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Five Pickles That Should be More Popular

With so many restaurants now doing their own pickling, there's a great opportunity for fruits and vegetables besides cucumbers, onions and carrots to enter the favorite pickle pantheon. We present here five terrific pickles that surely deserve a spot in the nation's culinary mainstream:





1. Pickled green tomatoes.
As a kid, I once sent away for a bucket of pickled green tomatoes, a purchase that didn't exactly please my parents. Vinegary green tomatoes are shockingly sour, yet retain the snap of just-plucked freshness. I could go for a bucket right now.



2. Pickled watermelon.

While pickled watermelon rind's a fairly standard item on Southern and Eastern European relish trays, it's less common to find the flesh of the fruit pickled. I came across pickled watermelon at an international supermarket in Atlanta this summer; labeled "magic pickles," the salty watermelon was weirdly gelatinous. And wonderful.





3. Spicy pickled eggs.

Pickled eggs, teetering on the cusp of rubbery, are a common convenience store snack throughout the Southeast. But they're even better (and beer-friendlier) when they're submerged in brine spiked with jalapeno and Serrano peppers, a recipe strongly associated with Michigan's upper peninsula. Say yah to da egg, eh?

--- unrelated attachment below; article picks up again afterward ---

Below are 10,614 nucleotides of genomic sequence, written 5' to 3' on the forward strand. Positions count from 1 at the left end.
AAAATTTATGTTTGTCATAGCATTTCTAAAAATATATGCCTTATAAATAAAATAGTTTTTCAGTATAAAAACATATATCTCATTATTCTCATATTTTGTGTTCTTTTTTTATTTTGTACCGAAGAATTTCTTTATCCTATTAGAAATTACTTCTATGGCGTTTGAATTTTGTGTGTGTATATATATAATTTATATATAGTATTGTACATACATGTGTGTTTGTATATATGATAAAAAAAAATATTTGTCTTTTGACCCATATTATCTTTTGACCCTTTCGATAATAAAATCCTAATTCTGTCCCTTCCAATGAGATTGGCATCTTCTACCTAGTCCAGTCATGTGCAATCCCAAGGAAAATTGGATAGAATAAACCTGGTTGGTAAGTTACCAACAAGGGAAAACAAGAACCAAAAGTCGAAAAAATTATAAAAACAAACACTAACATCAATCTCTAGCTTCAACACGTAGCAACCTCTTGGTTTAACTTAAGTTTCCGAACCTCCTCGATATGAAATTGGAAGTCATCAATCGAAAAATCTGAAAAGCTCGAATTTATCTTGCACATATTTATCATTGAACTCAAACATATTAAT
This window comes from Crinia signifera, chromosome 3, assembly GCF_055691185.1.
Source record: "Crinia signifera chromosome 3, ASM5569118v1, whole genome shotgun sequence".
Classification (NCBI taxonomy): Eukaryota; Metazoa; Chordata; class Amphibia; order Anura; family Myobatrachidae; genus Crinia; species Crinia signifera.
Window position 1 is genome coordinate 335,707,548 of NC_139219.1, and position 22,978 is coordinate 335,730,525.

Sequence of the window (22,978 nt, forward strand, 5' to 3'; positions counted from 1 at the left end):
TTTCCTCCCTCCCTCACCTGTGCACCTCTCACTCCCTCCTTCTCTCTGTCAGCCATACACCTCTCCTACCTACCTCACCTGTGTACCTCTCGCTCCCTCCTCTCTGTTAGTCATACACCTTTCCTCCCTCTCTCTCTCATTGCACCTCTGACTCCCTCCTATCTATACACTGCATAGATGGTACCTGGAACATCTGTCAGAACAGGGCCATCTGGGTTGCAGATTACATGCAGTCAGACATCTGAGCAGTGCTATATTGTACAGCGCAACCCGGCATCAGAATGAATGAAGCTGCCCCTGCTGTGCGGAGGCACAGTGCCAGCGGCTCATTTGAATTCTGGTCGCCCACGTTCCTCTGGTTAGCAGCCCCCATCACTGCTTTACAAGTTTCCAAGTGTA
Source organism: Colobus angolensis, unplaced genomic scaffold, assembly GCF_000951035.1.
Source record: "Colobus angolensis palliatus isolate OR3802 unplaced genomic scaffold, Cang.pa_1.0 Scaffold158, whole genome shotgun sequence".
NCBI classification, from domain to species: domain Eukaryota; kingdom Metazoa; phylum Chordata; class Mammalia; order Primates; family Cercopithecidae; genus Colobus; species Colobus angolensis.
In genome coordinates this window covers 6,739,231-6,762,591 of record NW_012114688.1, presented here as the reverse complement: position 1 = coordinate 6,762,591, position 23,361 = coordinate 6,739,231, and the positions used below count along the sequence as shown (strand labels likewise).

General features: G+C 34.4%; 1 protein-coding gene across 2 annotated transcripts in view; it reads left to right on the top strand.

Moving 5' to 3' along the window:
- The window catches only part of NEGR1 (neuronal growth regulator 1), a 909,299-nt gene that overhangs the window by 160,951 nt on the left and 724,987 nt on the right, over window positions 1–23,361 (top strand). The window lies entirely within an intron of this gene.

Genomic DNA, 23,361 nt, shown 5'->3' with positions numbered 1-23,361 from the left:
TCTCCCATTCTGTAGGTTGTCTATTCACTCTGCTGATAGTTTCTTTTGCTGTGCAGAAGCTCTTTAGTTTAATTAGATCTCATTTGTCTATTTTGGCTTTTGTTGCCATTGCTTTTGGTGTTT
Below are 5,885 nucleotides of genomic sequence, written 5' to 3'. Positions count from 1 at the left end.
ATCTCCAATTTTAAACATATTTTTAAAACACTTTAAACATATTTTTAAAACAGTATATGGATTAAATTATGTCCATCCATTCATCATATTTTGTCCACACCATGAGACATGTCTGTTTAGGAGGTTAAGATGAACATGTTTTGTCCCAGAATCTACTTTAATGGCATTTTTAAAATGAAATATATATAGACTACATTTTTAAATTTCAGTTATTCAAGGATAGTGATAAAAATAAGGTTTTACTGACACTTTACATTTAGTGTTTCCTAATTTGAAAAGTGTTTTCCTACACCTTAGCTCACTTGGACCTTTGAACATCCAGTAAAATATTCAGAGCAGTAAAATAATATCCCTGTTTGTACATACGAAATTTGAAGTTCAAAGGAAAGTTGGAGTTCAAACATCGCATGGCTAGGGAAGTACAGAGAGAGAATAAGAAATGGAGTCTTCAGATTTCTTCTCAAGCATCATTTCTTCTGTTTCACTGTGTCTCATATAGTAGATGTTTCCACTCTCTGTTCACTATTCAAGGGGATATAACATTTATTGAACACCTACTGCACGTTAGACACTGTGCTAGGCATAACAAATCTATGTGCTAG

4. Pickled herring.

Pickled fish remains hugely popular in Scandinavia, Eastern Europe and Japan, but Americans have been slow to recognize the brilliance of pickling herring in an onion-rich solution of vinegar, sugar and salt. Served in a creamed salad with pumpernickel bread, pickled herring is fabulous.





5. Pickled radishes.

Radishes are constantly finding themselves in a pickle over in Asia. All sorts of radishes lend themselves to the pickle treatment, which plays up the vegetables's crisp and peppery qualities.

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Hanna Raskin
Contact: Hanna Raskin

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